Investigation of the Thermal and Transport Properties of NaCl-KCl-MgCl2- CaCl2 Molten Salt for Application as HTF and TES Media in CSP Systems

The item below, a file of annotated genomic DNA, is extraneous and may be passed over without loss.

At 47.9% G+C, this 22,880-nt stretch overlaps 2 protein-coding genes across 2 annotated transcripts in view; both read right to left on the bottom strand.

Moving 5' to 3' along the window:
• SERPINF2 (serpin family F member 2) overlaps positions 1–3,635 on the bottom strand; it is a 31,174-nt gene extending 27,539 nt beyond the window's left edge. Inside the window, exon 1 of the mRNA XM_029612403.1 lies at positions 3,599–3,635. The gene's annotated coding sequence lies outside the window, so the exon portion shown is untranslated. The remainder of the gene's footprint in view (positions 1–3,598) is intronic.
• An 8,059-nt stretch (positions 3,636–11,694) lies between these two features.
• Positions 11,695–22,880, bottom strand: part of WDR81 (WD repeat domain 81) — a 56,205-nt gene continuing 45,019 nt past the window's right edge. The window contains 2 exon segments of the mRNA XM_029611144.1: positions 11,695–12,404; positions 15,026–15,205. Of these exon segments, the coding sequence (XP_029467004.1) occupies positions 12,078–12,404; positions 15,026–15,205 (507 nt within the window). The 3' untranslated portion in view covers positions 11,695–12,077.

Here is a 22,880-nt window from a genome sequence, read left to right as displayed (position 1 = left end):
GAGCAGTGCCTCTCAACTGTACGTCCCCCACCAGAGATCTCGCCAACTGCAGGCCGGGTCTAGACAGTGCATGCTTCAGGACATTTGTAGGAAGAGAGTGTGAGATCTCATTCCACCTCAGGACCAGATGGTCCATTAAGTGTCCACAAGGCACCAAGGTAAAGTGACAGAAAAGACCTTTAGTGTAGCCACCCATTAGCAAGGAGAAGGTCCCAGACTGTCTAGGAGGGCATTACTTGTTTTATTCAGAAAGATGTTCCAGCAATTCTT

AdvisorLi, Peiwen PL
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PublisherThe University of Arizona.